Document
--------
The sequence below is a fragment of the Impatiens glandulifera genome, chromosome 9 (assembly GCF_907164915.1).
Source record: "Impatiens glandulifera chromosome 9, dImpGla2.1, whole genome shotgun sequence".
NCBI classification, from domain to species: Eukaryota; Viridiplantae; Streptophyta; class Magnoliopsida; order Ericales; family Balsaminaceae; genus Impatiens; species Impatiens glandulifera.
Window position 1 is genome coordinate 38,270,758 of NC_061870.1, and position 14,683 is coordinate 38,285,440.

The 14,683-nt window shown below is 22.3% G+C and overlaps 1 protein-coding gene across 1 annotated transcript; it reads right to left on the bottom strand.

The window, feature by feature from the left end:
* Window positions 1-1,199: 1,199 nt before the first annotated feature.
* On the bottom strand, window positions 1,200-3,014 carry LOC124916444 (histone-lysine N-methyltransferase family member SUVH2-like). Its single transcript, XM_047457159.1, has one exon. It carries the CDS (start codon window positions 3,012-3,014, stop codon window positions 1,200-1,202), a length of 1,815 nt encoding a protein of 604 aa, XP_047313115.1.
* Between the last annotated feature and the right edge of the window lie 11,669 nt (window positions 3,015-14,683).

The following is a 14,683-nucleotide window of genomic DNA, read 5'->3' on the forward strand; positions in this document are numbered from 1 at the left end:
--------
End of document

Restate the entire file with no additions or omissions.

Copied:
The sequence below is a fragment of the Impatiens glandulifera genome, chromosome 9 (assembly GCF_907164915.1).
Source record: "Impatiens glandulifera chromosome 9, dImpGla2.1, whole genome shotgun sequence".
NCBI classification, from domain to species: Eukaryota; Viridiplantae; Streptophyta; class Magnoliopsida; order Ericales; family Balsaminaceae; genus Impatiens; species Impatiens glandulifera.
Window position 1 is genome coordinate 38,270,758 of NC_061870.1, and position 14,683 is coordinate 38,285,440.

The 14,683-nt window shown below is 22.3% G+C and overlaps 1 protein-coding gene across 1 annotated transcript; it reads right to left on the bottom strand.

The window, feature by feature from the left end:
* Window positions 1-1,199: 1,199 nt before the first annotated feature.
* On the bottom strand, window positions 1,200-3,014 carry LOC124916444 (histone-lysine N-methyltransferase family member SUVH2-like). Its single transcript, XM_047457159.1, has one exon. It carries the CDS (start codon window positions 3,012-3,014, stop codon window positions 1,200-1,202), a length of 1,815 nt encoding a protein of 604 aa, XP_047313115.1.
* Between the last annotated feature and the right edge of the window lie 11,669 nt (window positions 3,015-14,683).

The following is a 14,683-nucleotide window of genomic DNA, read 5'->3' on the forward strand; positions in this document are numbered from 1 at the left end: